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Genealogy research is time consuming. No one will dispute that.
Part of the problem is us, though. (Notice I’m including myself here, too.)
We fail to make the best use of our time while researching.
Let’s take a closer look at how we can save time and be more productive researchers.
3 Powerful Time-Saving Tips for Successful Genealogy Research!
1. Use a Timer!
Now I know this seems very simplistic, but that’s why a using a timer works! Do you only have 20 minutes to research? Set the timer for 20 minutes. This does 2 things:
- You will not waste time checking the clock to see how much longer you have to research.
- You will be super focused because when that time goes off – You are Done!
As a bonus – dinner won’t be late again (or does that just happen to me?).
2.Keep a running list of things to do in 15 minutes or less.
Some genealogy tasks do not take large chunks of your time. Keep a list of these tasks and when you have a 15 minutes or so, check one off of your list. (Don’t forget to use the timer!)
The first thing on your list should be to brainstorm your list of genealogy tasks requiring 15 minutes or less.
Examples could include:
- Create a research plan for an ancestor
- Digitize a few records
- Perform clean up tasks on your family tree.
- Re-check a database to see if new or updated records have been added.
- Perform one or two record searches. (Make sure you have the timer set for this one!)
- Post a query in a Facebook group.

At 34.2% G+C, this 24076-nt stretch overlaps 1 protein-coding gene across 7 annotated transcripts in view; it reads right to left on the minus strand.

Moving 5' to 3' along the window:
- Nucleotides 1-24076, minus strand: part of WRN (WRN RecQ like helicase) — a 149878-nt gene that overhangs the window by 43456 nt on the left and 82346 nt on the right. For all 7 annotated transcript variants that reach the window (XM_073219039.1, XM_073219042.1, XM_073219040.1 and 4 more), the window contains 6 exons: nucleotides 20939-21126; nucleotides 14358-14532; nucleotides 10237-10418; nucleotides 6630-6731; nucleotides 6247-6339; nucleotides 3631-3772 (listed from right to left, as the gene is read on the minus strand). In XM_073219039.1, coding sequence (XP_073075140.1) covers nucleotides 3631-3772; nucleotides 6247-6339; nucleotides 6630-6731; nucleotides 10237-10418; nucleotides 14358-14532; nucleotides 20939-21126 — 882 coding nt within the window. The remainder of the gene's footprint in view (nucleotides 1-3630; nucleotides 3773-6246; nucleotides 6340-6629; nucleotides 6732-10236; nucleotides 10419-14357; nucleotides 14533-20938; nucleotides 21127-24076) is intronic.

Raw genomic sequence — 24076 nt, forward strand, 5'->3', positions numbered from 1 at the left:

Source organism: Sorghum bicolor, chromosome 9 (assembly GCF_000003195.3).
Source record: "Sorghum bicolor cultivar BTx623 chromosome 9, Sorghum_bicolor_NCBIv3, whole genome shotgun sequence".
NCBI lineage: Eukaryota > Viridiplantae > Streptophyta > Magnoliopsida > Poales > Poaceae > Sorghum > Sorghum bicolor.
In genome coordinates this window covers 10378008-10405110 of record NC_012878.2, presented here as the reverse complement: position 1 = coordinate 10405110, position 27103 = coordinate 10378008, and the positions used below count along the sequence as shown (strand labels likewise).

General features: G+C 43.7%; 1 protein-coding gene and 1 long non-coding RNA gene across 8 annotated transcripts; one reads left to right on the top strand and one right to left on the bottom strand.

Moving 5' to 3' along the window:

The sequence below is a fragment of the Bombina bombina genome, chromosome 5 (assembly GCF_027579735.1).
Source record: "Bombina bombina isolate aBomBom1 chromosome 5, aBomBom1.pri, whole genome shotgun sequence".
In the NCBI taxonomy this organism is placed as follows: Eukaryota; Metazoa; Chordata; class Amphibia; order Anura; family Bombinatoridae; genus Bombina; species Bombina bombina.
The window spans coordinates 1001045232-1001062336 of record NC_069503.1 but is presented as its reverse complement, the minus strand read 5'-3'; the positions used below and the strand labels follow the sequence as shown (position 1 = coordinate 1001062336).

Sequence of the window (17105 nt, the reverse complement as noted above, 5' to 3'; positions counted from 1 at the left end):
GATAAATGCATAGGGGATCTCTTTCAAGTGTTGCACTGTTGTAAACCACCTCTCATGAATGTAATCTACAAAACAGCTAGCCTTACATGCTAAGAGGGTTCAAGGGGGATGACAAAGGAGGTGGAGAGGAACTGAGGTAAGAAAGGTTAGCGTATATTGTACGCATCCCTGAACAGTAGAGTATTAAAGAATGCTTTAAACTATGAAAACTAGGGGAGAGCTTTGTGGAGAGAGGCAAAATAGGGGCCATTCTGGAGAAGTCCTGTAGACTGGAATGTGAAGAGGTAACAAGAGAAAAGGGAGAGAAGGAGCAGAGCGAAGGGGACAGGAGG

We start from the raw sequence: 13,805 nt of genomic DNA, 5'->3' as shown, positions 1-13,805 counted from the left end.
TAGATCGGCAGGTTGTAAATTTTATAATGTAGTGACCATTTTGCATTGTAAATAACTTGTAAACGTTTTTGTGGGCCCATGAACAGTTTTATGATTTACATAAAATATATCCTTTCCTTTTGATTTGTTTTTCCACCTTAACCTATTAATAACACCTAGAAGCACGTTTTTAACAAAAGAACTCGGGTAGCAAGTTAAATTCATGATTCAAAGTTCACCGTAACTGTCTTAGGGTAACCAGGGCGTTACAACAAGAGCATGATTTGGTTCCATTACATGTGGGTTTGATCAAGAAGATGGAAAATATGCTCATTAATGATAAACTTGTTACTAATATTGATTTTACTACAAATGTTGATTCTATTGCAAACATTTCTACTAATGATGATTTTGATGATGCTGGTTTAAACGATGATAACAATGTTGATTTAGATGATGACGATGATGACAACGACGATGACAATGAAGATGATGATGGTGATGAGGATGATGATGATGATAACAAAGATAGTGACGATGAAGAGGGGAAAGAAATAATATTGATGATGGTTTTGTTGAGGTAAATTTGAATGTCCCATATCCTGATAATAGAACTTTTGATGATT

Here’s a handy task list for you to use!
Tip: You may want to create other lists for different amounts of time such as tasks requiring 1 hour or tasks to do when you have a whole day of research.
Next to having a research plan, having a workflow for you genealogy research will save you time and make you a more productive researcher.
A workflow is nothing more than a habit or system you set up for how you will handle the information you gather as you research. For example, you find your ancestor in a census record (or will or estate record…..).You update your ancestor in your family tree and attach the document to that person. You add the source citation. You might also download the document and place it in a digital folder. (Learn more about organizing family records.) That’s your workflow or system for handling new information.
Tip: Write down your workflows or systems step by step. This will help you develop the habit and stay on task, too. Don’t worry about having the perfect workflow before you get started. You can always adjust your workflow if you need to in the future to find what works best for you.
Now it’s your turn!
Other Related Posts
- What You Need To Know To Organize Your Genealogy
- How to Research Genealogy In 20 Minutes a Day
- What Genealogists Ought To Know About Photo Organization
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